|Kvarts DRSB-01 Radiation Detector Geiger Counter|
|December 29, 2005 - Today, I'm going to tell you about an incredibly good deal you can pick up through Ebay. My recently reviewed Gamma-Scout has proven less than useful for my primary intentions. I wanted to have a unit that I could use at antique stores and flea markets to find radioactive items. For a secondary use, it is nice to have a unit that provides an accurate measure of background radiation levels. The Gamma-Scout is excellent for long term background monitoring. To deal with the need for a surveying meter for use in locating items, I decided to take a chance on a low cost Russian unit. Low cost? Try cheap - - $19!!
The DRSB-01 arrived in a Russian Air Parcel envelope and was well packaged in foam. Probably due to customs, it took about three weeks to arrive. The box for the unit is printed in Russian. All of the labeling on the device is also printed in Russian. The plastic case is sturdy but doesn't fit together perfectly like the consumer electronics we're so used to buying these days. The print on the case is crooked in some places. I love it! It is a very authentic, post cold-war Russian product. Even if it doesn't work, it will make a wonderful conversation piece in the US.
The unit is quite small and would easily fit into a pocket. It measures 1" X 2.5" X 6". This, compared to my Gamma-Scout which measures 1.25" X 2.75" X 6.4". On the front are two lights - one green and one red. When the count rate exceeds normal background levels, the red light flashes with each click. During normal count rate levels, the green light flashes with each click. A power switch and speaker are also located on the front of the unit. There is no power light but while powered up, the unit emits a low volume, high pitch sound similar to a television set. This is probably from the high voltage circuit and could get annoying for extended surveying sessions.
Opening up the unit to see what is inside, we find a generously sized Geiger-Mueller (GM) tube running down the right side (as viewed from the top of the unit). The tube measures .75" diameter by 3.5" length. There is no alpha window on this tube so it will be limited to detecting Beta and Gamma radiation. Components look to be of good quality and the IC's have Russian print on them. It is powered by two AA batteries and is rated for 100 hours of operation before needing new ones.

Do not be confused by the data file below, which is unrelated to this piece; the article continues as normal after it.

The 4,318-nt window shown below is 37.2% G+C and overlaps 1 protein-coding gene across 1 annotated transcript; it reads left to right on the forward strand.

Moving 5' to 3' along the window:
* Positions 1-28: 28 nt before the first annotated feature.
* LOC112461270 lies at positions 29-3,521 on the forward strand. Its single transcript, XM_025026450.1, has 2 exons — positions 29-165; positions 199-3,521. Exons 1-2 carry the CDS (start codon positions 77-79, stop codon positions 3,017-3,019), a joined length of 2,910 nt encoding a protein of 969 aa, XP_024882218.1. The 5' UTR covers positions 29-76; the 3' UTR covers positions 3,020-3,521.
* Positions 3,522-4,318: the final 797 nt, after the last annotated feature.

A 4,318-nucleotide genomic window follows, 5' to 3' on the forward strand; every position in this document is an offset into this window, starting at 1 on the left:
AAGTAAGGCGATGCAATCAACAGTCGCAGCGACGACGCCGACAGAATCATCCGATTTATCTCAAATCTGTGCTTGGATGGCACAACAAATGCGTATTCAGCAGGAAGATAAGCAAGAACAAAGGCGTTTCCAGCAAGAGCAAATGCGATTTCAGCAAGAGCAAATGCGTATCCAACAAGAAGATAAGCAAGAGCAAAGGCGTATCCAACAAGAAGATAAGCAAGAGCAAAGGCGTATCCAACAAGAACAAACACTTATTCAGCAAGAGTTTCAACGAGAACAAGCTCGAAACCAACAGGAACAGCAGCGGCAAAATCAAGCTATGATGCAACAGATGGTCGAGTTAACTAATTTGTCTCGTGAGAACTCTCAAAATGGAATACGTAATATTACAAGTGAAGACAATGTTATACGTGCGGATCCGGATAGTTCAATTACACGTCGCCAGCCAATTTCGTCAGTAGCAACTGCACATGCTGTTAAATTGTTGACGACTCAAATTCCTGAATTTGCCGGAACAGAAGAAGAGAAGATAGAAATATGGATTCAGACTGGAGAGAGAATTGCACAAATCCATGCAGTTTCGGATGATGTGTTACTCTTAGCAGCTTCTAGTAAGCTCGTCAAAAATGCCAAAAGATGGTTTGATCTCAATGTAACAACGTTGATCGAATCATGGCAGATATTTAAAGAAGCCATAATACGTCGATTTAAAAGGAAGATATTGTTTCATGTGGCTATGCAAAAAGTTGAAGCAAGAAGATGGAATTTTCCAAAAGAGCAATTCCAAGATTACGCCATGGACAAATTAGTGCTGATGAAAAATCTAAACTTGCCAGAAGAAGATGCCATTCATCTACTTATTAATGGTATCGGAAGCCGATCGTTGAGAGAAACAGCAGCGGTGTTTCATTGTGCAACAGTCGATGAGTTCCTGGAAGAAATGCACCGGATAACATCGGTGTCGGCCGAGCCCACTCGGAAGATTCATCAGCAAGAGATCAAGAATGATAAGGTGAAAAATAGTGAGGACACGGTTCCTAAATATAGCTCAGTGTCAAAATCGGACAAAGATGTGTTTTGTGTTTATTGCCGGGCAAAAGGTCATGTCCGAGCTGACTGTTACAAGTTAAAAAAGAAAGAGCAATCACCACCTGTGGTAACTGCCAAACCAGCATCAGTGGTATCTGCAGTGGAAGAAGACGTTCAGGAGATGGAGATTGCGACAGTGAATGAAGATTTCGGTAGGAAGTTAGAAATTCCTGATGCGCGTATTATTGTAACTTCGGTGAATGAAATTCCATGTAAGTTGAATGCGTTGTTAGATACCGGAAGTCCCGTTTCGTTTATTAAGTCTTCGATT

Now that all of the boring stuff is out of the way, let's see what this unit can do. Using my 7" diameter Fiesta-Ware Uranium Orange plate as a source, I wanted to see how the Kvarts unit compared to my Gamma-Scout. Holding the Kvarts so the GM tube would be exposed with the greatest surface area towards the plate, I was able to tell a difference in the count rate at a distance of three to four feet away! Using my Gamma-Scout with audio mode on, alpha shield on, I was able to tell a difference in the count rate at about two feet. Quickly scanning both units together past the plate surface also proved the Kvarts unit to be superior in response times. The DRSB-01 erupted in a burst of counts while the Gamma-Scout often only beeped once or twice. Side by side count rates at varying distances proved the Kvarts to be far more sensitive to the Fiesta-Ware plate.
In this video, both units were positioned for optimum exposure of the GM tube to the radiactive Fiesta-ware source. The plate was positioned upright to provide plenty of surface area. Both GM tubes were lined up to be the same distance from the source. You will hear two distinct count sounds. The traditional "click" is from the $19 DRSB-01 while the "chirp" sound is the $389 Gamma-Scout. Since the DRSB-01 has a GM tube with nine times the surface area of the Gamma-Scout, you will hear a much higher click rate than chirp rate. Like I said, this is a great survey meter! It should be noted that even though the Gamma-Scout had a low count rate at the beginning of the video, the Scout's digital display indicated about twice the normal level of background radiation.
I plan to do more tests as well as take the Kvarts DRSB-01 unit with me to the antique store soon! I'll post more results soon. In the mean time, I'm completely satisfied with this device. For less than $30 to my door, I have a sensitive Geiger counter that also makes an interesting conversation piece because of its origin and appearance. You can purchase one of these units from the Annakozub Ebay Store. You can also check out another review of this item at Michael Covington's Web Notebook. For a review of a different low cost Russian Geiger counter, check out LinuxSlate.org's review of the Kvarts DRSB-88!